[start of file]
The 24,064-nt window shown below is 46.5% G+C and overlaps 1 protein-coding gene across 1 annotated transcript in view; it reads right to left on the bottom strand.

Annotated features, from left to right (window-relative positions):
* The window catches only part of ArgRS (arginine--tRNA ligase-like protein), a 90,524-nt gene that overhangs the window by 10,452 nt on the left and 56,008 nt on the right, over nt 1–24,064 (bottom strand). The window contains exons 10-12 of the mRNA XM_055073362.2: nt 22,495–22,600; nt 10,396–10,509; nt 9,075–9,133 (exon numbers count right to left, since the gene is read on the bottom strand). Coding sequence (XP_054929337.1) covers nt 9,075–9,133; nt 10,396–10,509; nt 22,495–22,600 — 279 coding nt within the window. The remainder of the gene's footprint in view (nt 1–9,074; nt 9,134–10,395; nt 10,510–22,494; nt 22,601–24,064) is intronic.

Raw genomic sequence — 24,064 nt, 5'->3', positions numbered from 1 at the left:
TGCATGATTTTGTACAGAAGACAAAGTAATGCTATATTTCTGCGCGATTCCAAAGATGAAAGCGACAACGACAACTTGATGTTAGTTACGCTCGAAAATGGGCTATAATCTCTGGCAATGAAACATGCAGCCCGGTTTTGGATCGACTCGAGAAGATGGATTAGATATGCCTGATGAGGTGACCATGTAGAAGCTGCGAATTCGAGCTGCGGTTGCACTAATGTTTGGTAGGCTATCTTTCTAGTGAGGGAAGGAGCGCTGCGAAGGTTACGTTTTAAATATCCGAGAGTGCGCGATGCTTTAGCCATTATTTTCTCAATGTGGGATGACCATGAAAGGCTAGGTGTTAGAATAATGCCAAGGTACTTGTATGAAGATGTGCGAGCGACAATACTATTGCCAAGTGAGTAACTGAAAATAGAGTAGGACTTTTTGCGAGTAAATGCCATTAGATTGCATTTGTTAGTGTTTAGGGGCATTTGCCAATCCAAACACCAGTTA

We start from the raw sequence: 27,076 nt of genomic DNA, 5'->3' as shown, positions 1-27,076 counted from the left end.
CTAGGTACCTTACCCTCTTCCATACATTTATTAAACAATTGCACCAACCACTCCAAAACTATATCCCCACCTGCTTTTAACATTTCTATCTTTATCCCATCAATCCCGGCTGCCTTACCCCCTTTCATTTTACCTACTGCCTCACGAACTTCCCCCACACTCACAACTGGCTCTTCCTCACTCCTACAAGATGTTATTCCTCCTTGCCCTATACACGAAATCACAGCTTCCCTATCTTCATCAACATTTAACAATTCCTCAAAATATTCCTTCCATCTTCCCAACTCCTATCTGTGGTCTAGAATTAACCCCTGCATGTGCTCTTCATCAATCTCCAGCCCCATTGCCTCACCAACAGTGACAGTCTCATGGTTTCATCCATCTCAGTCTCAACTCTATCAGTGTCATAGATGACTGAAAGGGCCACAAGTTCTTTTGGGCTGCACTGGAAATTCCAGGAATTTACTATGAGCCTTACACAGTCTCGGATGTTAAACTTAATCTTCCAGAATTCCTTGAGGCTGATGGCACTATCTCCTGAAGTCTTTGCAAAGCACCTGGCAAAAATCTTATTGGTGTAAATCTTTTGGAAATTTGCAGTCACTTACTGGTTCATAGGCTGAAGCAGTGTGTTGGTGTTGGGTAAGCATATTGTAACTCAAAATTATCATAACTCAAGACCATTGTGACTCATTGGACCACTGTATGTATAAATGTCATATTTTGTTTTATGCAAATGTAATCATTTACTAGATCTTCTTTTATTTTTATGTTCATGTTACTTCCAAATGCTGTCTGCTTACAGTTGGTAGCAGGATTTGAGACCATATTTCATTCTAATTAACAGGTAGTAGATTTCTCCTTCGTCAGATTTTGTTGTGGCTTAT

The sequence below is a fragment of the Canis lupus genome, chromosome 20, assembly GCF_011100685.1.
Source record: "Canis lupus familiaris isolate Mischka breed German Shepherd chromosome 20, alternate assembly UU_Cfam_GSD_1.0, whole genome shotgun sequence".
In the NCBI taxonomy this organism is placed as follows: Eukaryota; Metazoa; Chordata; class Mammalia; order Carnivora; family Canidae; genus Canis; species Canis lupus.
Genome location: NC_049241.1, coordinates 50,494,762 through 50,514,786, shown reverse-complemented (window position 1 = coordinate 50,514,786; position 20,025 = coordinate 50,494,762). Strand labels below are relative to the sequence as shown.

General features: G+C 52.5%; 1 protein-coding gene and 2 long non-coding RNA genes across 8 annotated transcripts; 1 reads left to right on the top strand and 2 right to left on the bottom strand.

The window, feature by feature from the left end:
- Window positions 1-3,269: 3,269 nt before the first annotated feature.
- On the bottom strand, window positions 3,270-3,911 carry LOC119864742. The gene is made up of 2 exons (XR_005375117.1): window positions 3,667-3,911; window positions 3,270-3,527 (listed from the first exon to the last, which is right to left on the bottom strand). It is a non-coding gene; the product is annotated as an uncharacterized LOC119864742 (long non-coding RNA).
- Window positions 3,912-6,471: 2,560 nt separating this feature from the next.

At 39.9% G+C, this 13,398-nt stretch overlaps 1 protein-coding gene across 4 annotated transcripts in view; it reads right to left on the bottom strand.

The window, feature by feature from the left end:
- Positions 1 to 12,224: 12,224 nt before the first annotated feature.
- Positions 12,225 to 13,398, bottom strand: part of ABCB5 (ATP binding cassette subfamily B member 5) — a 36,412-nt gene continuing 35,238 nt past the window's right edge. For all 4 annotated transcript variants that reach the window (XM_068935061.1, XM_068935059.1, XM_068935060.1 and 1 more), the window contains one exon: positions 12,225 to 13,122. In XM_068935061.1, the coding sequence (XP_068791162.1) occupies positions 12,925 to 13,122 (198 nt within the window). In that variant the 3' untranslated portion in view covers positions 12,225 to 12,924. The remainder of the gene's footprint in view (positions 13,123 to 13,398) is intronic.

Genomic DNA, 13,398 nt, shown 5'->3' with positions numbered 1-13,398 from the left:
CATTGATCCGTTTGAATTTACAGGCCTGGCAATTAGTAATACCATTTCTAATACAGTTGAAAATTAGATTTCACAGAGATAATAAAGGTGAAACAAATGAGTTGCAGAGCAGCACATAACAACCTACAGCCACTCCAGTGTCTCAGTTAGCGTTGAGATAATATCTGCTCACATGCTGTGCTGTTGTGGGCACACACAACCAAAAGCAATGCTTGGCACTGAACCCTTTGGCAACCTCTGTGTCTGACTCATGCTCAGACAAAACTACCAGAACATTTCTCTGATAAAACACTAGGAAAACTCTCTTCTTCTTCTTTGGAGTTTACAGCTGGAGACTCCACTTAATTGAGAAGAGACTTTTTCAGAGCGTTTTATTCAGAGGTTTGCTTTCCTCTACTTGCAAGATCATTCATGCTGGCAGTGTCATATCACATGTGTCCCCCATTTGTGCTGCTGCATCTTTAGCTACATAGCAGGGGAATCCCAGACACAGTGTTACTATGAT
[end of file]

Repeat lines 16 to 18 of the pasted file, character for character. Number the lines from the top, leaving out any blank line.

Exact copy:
- Window positions 3,912-6,471: 2,560 nt separating this feature from the next.

At 39.9% G+C, this 13,398-nt stretch overlaps 1 protein-coding gene across 4 annotated transcripts in view; it reads right to left on the bottom strand.

The window, feature by feature from the left end: